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MRI's Successes Put The Brain On Trial

Publication Date: 
March 10, 2010
Ars Technica
John Timmer

Professor Hank Greely, an expert in law and the biosciences, is mentioned in an article from Ars Technica about the possible uses of neuroscience and MRIs in the courtroom:

A typical neuroscience paper (or a typical report on one) is a laundry list of structure:function relationships between brain regions and the mental tasks they perform. The amygdala deals with registering rewards, the hippocampus handles memory, and so on. These relationships have been the result of over a century of work, starting with rare cases of brain injury and building through modern medical imaging, which can detect ever-smaller lesions and associate neural activity with specific cognitive processes. Doctors routinely rely on the combination of brain imaging and structure:function relationships for diagnostic purposes, but is wider society willing to trust it in the courtroom, where it might make the difference between guilt and innocence?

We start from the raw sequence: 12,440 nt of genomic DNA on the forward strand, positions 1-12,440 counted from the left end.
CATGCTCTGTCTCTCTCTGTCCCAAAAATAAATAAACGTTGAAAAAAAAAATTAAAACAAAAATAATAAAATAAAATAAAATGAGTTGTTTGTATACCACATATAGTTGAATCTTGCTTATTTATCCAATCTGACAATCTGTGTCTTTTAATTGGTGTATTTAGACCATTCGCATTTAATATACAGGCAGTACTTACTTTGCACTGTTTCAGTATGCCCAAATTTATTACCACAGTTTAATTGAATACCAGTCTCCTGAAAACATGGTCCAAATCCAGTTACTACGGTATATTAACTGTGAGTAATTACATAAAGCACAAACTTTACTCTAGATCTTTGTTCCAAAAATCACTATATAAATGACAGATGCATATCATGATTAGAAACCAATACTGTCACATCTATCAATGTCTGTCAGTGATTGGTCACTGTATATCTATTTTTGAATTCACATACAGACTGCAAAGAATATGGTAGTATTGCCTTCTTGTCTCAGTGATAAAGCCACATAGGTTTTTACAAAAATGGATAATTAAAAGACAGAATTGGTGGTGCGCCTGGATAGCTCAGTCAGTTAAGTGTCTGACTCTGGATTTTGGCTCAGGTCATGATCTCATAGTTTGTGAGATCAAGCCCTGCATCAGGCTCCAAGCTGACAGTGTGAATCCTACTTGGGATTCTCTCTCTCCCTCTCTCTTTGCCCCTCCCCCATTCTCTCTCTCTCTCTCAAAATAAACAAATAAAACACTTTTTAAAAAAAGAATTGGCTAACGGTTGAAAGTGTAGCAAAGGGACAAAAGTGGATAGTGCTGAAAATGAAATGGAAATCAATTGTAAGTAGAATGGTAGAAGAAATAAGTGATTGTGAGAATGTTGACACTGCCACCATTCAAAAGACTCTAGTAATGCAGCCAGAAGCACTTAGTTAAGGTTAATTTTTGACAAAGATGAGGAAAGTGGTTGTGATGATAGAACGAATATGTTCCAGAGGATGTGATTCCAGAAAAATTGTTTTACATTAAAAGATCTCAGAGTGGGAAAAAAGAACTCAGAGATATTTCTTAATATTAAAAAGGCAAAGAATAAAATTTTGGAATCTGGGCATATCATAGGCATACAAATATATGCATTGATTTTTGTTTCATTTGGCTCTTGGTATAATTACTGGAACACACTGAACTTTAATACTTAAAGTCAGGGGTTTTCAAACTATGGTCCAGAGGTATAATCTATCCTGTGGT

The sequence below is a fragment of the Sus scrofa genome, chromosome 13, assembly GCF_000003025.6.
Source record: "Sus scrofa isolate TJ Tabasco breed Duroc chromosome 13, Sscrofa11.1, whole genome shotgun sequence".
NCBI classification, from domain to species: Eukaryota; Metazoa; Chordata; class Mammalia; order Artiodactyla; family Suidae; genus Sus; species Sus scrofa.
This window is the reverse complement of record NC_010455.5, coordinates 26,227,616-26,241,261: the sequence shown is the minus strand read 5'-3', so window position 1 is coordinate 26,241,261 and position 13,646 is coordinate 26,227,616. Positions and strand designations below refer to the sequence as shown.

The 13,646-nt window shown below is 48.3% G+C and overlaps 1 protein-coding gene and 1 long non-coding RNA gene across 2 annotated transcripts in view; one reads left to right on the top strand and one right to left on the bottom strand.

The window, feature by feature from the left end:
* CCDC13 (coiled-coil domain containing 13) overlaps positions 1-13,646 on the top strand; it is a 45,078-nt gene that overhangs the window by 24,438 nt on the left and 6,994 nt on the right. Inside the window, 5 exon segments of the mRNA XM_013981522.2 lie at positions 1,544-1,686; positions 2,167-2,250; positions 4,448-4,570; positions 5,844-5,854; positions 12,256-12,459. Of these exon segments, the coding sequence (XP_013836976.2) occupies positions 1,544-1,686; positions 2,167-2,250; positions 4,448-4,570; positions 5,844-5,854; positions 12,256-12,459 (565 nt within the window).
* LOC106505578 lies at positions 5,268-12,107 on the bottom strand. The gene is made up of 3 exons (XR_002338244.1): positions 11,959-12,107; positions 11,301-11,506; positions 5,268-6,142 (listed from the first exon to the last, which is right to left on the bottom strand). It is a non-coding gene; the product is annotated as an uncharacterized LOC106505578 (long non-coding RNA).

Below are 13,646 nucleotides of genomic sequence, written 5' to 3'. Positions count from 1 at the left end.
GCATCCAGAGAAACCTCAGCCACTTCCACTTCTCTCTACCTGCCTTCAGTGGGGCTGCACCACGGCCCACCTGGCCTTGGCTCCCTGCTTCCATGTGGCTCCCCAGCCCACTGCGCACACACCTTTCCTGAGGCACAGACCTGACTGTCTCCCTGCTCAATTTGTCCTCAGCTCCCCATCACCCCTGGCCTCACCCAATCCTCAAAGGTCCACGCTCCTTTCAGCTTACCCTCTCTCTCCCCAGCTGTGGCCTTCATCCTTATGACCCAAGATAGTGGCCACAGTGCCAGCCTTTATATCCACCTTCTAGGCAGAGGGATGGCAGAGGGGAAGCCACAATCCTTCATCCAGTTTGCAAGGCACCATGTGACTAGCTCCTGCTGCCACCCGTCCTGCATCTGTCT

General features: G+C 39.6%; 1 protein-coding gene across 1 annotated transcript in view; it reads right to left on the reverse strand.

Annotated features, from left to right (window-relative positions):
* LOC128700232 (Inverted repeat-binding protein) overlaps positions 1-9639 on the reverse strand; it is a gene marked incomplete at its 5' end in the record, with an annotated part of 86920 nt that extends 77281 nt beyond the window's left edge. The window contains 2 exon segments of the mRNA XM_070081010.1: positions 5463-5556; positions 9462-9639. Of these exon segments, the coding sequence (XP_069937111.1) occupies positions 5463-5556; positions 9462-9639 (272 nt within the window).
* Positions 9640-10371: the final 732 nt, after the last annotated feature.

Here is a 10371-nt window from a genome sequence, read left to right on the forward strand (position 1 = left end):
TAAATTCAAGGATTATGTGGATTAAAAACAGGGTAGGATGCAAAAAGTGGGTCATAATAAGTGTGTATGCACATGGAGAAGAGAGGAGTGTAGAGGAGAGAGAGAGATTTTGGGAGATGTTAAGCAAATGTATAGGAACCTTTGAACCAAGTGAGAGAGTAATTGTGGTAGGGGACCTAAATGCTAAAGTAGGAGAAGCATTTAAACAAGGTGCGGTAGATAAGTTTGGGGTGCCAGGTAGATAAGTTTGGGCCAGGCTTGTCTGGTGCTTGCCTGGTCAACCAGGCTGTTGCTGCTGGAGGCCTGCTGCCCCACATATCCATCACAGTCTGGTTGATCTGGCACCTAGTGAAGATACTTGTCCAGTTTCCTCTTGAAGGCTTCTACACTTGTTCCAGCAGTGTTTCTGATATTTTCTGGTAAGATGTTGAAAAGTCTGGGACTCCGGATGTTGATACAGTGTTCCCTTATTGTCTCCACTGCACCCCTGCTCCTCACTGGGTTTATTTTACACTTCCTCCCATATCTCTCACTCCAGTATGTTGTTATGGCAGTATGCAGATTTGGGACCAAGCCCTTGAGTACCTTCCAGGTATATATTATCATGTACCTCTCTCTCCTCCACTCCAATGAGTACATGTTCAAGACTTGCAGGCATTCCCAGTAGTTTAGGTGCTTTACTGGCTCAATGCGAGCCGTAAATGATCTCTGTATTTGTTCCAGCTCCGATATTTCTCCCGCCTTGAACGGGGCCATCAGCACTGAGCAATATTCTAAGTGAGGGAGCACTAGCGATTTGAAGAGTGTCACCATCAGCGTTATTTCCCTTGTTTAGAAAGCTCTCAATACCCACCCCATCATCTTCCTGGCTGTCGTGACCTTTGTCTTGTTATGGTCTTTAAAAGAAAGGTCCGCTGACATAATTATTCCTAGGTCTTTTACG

That question was handled in a rather unusual manner at the meeting of the American Association for the Advancement of Science: a mock trial. Most other panels consisted of a set of scientists who each gave a fairly standard presentation. This one was presided over by Louis Rodriguez, an Orange County Superior Court Judge, and featured a law school professor and a practicing attorney, each with a neuroscientist as an expert witness. Although the proceedings were heavily scripted, anyone who's sat through a jury trial would recognize that they were a reasonable attempt to approximate a normal courtroom experience.


Henry Greely of Stanford Law led Dr. Raffi through the prosecution's arguments. Raffi said that, in some cases where he's seen similar damage, there were no behavioral deficits. And, in general, there are at least three different collections of symptoms associated with frontal lobe damage, only one of which was suggested by the defense (the others involve general apathy and reduced motor control). In most cases, regardless of the symptoms, they tended to be sporadic. ...


Greely said that there are about 100,000 felony cases in California annually, but he could find less than 10 a year in which MRI evidence was introduced (and half of those involved imaging of the victim). So far, most of that has been simply imaging; nationwide, there has been little courtroom use of functional MRI, which tracks activity in specific areas of the brain. For the most part, MRI use has been limited to murder and capital punishment cases, where the stakes justify the cost.